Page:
Practice with Sentences-J.D. Bentley-For years there has been insufficient provision of specific material for practice with sentences.
We speak mostly in sentences, not in individual words or in unrelated verb-parts or in tricky linguistic tests. Our speech and writing are creative-the putting-together of words into sentences. And our linguistic comprehension is mostly of the meanings of sentences rather than individual words.
In contemporary written and oral examinations in English more and more attention is being given to sentence-construction than to filling in blanks in sentences already constructed by the examiner.
This book aims at filling a gap. It aims at giving plenty of practice in understanding, constructing, and using sentences, and in selecting sentences for certain circumstances.
It is intended for students who have got beyond the elementary stage and are at intermediate and advanced levels. It is designed for use by students who are at the stages of the Cambridge Examinations for foreign learners of English, and the similar Pitman Institute Examinations, and the ARELS Oral Examinations. It should also be useful for Commonwealth students studying for *O* and 'A' levels of English.
The book should be helpful both for classwork and, with a key, for students working on their own.
A balance has been kept between dialogues, continuous passages, exercises of related sentences, and exercises of miscellaneous sentences.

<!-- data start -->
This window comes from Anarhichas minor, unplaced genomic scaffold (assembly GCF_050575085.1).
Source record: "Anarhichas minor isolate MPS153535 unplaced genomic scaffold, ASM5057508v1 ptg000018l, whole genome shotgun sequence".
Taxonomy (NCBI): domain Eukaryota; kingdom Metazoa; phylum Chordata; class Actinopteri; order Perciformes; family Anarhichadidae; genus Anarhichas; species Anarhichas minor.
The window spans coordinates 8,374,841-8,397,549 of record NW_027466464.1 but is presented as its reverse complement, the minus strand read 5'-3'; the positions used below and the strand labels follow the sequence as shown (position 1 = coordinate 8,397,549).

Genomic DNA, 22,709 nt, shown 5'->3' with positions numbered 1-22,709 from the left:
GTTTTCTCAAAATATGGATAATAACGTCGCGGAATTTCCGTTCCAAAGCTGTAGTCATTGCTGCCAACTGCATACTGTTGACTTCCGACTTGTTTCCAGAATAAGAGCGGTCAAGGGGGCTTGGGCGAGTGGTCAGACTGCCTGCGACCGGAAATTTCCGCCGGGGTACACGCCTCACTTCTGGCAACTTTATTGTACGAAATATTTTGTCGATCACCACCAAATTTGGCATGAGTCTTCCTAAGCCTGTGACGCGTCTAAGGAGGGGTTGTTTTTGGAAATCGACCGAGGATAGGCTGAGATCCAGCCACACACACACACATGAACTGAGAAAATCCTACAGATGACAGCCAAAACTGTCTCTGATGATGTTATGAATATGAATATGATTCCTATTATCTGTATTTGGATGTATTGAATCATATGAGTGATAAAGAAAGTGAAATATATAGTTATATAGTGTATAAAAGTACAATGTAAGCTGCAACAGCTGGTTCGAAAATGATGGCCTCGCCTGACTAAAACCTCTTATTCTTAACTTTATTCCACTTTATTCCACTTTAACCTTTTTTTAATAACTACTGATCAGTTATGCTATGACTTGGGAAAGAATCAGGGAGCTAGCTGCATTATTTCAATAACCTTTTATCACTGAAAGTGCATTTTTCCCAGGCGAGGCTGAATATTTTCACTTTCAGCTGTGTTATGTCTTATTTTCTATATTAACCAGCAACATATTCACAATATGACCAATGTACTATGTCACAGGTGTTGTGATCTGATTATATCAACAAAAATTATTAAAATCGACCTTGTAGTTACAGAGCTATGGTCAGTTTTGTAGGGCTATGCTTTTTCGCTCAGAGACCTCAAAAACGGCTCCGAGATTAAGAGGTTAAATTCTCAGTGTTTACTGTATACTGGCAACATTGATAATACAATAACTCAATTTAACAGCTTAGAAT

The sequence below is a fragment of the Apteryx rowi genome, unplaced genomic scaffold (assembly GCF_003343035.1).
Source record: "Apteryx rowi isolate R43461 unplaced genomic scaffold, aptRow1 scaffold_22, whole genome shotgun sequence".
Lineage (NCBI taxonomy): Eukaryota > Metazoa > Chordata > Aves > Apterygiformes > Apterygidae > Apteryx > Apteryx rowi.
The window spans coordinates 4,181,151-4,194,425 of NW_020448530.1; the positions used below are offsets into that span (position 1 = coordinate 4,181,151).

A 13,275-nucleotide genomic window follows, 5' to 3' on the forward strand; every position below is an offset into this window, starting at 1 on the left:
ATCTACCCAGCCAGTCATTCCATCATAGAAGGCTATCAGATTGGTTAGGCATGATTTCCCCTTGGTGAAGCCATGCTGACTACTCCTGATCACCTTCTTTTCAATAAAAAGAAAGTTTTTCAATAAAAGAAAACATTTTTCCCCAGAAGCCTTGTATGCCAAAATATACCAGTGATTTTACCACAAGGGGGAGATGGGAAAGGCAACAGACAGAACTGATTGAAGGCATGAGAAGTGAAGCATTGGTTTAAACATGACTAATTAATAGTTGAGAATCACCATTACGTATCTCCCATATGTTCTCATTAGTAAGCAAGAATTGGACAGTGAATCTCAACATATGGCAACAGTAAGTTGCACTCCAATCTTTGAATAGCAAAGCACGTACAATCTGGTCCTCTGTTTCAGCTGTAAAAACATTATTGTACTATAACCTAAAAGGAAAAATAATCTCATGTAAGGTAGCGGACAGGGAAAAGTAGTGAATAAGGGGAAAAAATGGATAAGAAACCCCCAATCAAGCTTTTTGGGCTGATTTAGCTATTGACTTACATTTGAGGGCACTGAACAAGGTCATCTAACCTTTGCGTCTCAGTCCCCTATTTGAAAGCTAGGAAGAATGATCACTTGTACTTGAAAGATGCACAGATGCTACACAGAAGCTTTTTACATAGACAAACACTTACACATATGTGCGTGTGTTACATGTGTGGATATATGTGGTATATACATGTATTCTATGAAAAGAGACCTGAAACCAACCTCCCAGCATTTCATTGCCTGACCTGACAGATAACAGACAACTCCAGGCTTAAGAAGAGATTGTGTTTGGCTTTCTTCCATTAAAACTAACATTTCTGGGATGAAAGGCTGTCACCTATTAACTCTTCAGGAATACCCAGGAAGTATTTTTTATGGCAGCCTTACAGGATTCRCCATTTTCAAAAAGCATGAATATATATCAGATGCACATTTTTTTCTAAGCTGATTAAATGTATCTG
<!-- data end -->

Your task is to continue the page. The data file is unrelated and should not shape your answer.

In only a very few sections, dealing with certain points, is the student asked to add words in blank spaces in sentences; and even those sections progress from that to the student constructing his own sentences.
The sections have all been worked through with students of several backgrounds and several native languages.
The vocabulary is that of everyday English with 'acceptable' modern idioms. In a few cases the vocabulary may seem a bit random, but an attempt has been made to give a fairly wide range of vocabulary.
The number of grammatical terms has been kept down to the minimum.
It is hoped that several of the types of exercises will be helpful for language-study of longer and more advanced literary efforts; and also of newspaper articles, news bulletins, radio interviews and talks, where the language will be more spontaneous than it can be in the pages of a text-book.
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